Jazz legend Maynard Ferguson far surpassed the title “trumpet player”; he was an internationally renowned big-band leader, one of the world’s great brass players, composer, arranger, dedicated music educator and instrument designer. He was a three-time Grammy nominee with innumerable awards celebrating his diverse career. LeRoy Neiman painted him blowing out the torch for the 1976 Montreal Olympics and over his lifetime several American cities and towns have celebrated “Maynard Ferguson Day.”
Walter Maynard Ferguson, was born in 1928 in the general hospital in Verdun, Canada. At age nine, after violin and piano lessons, he spotted a man playing cornet at a church social and it was to be the beginning of one of the most successful careers in modern music history.
Ferguson soloed as a child prodigy with the Canadian Broadcasting Company Orchestra at age eleven and by sixteen was leading warm up bands for Basie, Ellington, Woody Herman, Kenton, Dizzy and both Dorsey brothers. Already a sensational showman with phenomenal technique on the trumpet, Maynard’s unique ability to play rich, beautiful notes in the instrument’s upper register was groundbreaking.
In 1947 Maynard had made it to the United States and joined the exciting Boyd Raeburn band followed by a short stint with the Jimmy Dorsey Orchestra. Then in 1949 he joined the Charlie Barnet Orchestra and received rave reviews for his performance on “All The Things You Are.” He came to national attention in 1950 with a four-minute televised cavalcade on “The Ed Sullivan Show,” backed by Stan Kenton’s big band.
In 1956 Ferguson moved to New York and set the jazz world aflame with his innovative all-star Birdland Dreamband. Some of the arrangers were Johnny Mandel, Bill Holman, Quincy Jones, Al Cohn, Manny Album, Ernie Wilkins, Bob Brookmeyer, and Willie Maiden. Maynard worked tirelessly at Birdland, often sharing the bill with Miles Davis doing five shows a night each.
Ferguson would create and lead several thirteen-piece orchestras through out the 1950s and 1960s but by 1967 interest in big bands had faded and the bandleader moved to England. There he was re-energized by the European music scene and greatly influenced by the music of India. He signed with CBS London and his popularity skyrocketed with his recordings of contemporary music arranged with ‘rock’ rhythms and exciting brass.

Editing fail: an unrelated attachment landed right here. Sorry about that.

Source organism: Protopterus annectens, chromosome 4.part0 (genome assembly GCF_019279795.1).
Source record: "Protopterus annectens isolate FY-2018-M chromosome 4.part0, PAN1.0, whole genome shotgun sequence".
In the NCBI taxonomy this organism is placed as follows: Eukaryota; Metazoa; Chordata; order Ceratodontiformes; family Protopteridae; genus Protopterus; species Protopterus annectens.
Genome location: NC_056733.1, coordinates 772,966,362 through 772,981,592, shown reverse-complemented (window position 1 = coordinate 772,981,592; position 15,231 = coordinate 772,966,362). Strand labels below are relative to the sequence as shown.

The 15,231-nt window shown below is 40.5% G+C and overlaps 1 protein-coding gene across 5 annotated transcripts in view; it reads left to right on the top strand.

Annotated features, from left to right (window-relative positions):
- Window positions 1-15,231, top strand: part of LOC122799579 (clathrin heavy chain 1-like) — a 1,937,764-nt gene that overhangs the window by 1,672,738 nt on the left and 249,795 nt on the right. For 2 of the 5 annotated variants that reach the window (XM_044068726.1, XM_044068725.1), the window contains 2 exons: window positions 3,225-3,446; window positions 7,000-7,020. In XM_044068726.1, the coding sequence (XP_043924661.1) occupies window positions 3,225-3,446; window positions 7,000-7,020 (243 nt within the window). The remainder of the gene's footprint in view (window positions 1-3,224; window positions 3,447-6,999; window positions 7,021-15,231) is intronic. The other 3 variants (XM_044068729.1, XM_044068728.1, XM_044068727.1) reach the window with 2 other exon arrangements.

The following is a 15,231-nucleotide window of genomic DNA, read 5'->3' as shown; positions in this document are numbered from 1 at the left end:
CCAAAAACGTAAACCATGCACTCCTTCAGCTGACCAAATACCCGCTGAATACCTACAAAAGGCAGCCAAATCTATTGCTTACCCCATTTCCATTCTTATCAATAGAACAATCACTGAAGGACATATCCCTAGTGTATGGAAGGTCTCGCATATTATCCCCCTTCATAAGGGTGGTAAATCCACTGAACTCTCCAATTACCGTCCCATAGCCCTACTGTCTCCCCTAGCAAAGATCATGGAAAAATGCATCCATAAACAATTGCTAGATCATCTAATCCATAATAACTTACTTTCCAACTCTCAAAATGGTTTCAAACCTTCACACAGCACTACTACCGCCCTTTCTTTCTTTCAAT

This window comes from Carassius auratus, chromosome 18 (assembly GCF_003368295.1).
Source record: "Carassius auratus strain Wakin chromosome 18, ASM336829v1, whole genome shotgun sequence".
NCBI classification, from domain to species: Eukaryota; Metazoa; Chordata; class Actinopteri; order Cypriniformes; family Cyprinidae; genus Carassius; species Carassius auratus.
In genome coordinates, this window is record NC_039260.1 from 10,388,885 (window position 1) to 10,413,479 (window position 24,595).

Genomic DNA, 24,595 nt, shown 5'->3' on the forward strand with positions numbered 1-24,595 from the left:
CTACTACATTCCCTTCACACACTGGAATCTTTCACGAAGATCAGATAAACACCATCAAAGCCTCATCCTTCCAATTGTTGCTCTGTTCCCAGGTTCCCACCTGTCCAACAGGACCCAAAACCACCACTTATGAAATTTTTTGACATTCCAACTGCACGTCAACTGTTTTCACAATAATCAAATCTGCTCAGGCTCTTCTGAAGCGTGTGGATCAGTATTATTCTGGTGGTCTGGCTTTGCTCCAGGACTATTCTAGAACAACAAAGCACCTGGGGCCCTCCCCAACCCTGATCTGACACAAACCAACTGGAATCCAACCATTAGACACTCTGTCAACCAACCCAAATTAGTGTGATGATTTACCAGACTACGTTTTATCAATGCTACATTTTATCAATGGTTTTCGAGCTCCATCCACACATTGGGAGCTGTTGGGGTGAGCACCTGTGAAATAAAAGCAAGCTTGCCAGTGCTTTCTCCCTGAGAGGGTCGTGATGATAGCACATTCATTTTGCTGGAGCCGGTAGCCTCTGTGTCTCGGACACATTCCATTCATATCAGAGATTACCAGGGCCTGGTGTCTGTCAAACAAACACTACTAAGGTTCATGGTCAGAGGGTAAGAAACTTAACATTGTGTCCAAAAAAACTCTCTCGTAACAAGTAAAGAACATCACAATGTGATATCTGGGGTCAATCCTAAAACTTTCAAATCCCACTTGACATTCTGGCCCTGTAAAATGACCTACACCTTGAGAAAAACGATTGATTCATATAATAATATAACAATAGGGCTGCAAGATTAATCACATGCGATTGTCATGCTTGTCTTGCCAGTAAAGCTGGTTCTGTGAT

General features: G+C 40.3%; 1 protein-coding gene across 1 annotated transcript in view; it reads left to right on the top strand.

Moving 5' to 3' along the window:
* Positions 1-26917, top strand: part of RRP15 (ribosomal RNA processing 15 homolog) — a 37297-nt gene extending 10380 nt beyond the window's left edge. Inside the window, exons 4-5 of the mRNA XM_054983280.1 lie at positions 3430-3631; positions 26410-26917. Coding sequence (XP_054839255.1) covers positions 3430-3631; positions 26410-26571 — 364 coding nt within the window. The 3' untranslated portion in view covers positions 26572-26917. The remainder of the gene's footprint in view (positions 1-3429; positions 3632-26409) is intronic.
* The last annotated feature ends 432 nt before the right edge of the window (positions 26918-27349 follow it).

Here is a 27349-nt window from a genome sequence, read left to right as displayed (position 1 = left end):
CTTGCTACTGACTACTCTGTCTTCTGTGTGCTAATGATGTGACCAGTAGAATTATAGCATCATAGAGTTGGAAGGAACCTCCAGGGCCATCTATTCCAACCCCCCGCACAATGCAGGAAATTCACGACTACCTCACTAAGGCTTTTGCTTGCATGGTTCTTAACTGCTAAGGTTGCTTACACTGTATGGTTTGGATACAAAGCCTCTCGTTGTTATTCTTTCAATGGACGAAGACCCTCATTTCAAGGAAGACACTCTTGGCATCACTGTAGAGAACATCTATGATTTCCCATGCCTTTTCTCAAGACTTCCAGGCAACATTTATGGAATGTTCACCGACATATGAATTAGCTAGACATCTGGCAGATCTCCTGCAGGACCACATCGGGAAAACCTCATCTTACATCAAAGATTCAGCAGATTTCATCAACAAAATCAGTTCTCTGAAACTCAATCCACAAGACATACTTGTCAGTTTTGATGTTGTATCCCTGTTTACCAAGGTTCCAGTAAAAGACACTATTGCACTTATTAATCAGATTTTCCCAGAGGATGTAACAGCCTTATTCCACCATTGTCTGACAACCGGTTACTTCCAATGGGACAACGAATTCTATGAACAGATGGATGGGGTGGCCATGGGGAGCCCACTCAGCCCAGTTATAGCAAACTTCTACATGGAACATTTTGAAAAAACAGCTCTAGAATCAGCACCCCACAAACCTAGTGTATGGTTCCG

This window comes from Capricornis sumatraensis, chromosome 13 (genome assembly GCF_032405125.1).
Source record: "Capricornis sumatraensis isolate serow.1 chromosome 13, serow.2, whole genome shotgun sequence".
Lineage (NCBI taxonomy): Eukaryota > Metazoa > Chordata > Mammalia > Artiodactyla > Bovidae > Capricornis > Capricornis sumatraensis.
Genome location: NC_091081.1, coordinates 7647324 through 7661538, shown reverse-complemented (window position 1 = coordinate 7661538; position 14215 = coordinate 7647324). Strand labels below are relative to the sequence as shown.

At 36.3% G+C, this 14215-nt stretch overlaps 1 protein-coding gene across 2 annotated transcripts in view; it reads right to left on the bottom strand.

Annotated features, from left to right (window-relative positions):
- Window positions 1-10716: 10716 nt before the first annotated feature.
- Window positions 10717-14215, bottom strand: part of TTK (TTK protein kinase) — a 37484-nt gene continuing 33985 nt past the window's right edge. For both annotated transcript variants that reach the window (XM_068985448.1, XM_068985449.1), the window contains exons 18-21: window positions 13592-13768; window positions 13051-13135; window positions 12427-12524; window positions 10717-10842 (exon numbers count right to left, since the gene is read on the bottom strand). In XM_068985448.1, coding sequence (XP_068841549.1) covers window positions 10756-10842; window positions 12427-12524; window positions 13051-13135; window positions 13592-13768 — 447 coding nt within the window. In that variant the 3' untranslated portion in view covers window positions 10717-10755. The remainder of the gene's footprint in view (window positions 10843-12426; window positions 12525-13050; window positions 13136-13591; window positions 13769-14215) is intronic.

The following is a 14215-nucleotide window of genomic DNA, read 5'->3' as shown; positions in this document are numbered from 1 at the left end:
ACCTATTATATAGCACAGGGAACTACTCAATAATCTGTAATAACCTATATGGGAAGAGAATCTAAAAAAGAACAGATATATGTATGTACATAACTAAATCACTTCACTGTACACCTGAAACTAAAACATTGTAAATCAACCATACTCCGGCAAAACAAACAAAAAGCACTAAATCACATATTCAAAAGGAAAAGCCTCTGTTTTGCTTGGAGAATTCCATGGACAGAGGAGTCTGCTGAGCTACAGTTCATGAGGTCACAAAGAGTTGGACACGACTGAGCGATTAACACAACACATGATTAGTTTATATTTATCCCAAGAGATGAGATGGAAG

Jazz purists may have wished that Ferguson had stayed with his earlier music, but they couldn’t deny the positive influence he was having on young audiences. He was playing the music of their generation with a thrilling euphoric big band sound. Jazz education was booming and kids across the country were trying to play trumpet like Maynard.
Ferguson returned to America and toured the country for the rest of his career. His contract with CBS led to the recording of the famous “Gonna Fly Now” theme from Rocky. This catapulted Maynard into “Pop” popularity with a top 10 single, a gold album, and a 1978 Grammy nomination.
Always true to his mantra that music is about change, Ferguson emerged from big-band swing and worked his way through jazz, bebop, East Indian fusion, rock, funk, disco, and back to traditional jazz. Besides numerous Playboy, Billboard and Down Beat Jazz Poll awards as bandleader, trumpet player, big band, and trombone player, Maynard Ferguson was inducted into the Down Beat Hall of Fame (1992), the Canadian Music Hall of Fame and received Canada’s Medal of Honor.
Maynard Ferguson was 78 when he passed away August 23rd, 2006. He was home with his family after a sold out week at the Blue Note in New York and had just completed what would be his final recording.
Over seven decades, with almost nightly performances at festivals, concert halls, jazz clubs, and universities around the globe, Ferguson has left his imprint on the jazz world through the musicians that came up through his bands: players like Chuck Mangione, Wayne Shorter, Chick Corea, Slide Hampton and Peter Erskine to name a few. Not to forget the thousands of young students he turned on to jazz and inspired to develop their own unique sound.